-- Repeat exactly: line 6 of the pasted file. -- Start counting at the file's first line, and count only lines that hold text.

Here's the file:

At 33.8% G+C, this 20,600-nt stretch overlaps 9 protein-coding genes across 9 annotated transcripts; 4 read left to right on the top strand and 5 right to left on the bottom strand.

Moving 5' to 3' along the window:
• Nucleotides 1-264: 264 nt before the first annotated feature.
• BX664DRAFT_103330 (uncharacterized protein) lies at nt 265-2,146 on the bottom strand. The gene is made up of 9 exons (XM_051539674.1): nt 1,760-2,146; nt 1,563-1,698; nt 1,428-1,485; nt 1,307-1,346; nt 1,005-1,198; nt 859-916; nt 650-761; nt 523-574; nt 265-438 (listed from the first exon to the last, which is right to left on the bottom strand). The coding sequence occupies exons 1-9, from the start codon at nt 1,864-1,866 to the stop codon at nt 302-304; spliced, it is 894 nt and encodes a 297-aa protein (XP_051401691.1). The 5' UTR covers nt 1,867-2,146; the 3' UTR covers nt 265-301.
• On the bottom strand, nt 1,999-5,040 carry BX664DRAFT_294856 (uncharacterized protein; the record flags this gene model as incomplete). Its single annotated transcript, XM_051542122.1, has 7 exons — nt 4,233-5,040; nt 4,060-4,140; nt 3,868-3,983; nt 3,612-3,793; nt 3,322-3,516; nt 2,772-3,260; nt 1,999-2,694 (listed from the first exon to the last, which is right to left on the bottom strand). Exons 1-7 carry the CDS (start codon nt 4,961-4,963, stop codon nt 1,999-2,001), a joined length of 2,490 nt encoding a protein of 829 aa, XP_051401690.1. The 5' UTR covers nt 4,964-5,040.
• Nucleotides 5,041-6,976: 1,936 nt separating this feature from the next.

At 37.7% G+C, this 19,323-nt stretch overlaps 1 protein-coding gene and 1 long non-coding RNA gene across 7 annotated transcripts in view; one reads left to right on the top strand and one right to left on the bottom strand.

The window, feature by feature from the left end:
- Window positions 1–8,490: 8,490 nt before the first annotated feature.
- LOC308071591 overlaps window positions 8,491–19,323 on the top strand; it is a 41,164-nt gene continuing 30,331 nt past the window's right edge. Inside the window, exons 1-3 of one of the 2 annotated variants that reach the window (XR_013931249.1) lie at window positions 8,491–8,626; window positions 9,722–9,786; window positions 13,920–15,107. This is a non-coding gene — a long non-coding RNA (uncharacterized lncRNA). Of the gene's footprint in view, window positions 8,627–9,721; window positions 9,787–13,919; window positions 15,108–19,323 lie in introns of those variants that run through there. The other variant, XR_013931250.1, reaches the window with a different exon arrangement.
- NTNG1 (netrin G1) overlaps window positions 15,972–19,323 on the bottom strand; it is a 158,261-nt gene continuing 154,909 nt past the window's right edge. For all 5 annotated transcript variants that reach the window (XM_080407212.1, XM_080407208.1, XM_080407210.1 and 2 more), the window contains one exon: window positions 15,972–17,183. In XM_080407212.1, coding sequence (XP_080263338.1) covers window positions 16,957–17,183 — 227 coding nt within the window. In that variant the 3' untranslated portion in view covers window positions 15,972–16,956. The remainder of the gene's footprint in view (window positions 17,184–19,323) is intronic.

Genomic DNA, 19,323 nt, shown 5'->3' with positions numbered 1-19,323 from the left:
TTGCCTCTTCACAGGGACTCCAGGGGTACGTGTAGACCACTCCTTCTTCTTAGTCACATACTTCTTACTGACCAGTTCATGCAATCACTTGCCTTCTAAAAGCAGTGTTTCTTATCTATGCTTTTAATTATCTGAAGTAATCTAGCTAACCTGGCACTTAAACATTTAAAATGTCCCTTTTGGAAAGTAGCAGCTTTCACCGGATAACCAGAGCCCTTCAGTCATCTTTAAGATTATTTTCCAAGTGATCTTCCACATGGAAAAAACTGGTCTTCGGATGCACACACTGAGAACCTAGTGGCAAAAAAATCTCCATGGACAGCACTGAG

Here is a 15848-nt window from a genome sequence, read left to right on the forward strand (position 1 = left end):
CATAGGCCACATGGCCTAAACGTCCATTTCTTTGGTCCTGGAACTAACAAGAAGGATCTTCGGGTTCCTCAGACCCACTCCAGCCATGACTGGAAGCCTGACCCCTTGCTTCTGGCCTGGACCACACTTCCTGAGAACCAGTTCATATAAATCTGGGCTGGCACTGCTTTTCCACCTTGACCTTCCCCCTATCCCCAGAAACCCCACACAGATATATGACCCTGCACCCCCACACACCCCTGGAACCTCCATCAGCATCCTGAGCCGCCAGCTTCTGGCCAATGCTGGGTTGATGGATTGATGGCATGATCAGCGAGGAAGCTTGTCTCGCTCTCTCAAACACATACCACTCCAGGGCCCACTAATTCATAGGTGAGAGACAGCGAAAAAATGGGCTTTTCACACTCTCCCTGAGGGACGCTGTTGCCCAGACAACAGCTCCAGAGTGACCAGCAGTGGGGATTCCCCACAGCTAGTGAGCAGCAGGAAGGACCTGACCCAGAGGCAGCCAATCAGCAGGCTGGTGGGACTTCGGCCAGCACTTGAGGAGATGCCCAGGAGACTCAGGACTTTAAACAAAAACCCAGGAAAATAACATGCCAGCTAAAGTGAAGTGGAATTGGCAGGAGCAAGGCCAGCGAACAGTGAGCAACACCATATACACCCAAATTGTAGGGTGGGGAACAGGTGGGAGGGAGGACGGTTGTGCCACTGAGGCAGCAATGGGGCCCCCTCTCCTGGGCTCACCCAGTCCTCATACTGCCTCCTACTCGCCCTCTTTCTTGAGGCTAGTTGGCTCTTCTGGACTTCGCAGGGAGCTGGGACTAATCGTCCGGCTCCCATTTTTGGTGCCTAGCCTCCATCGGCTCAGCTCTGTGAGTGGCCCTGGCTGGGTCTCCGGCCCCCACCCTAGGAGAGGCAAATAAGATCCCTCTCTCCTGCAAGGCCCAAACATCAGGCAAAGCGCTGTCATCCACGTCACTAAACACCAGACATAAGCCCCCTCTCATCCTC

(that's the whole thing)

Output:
• Nucleotides 5,041-6,976: 1,936 nt separating this feature from the next.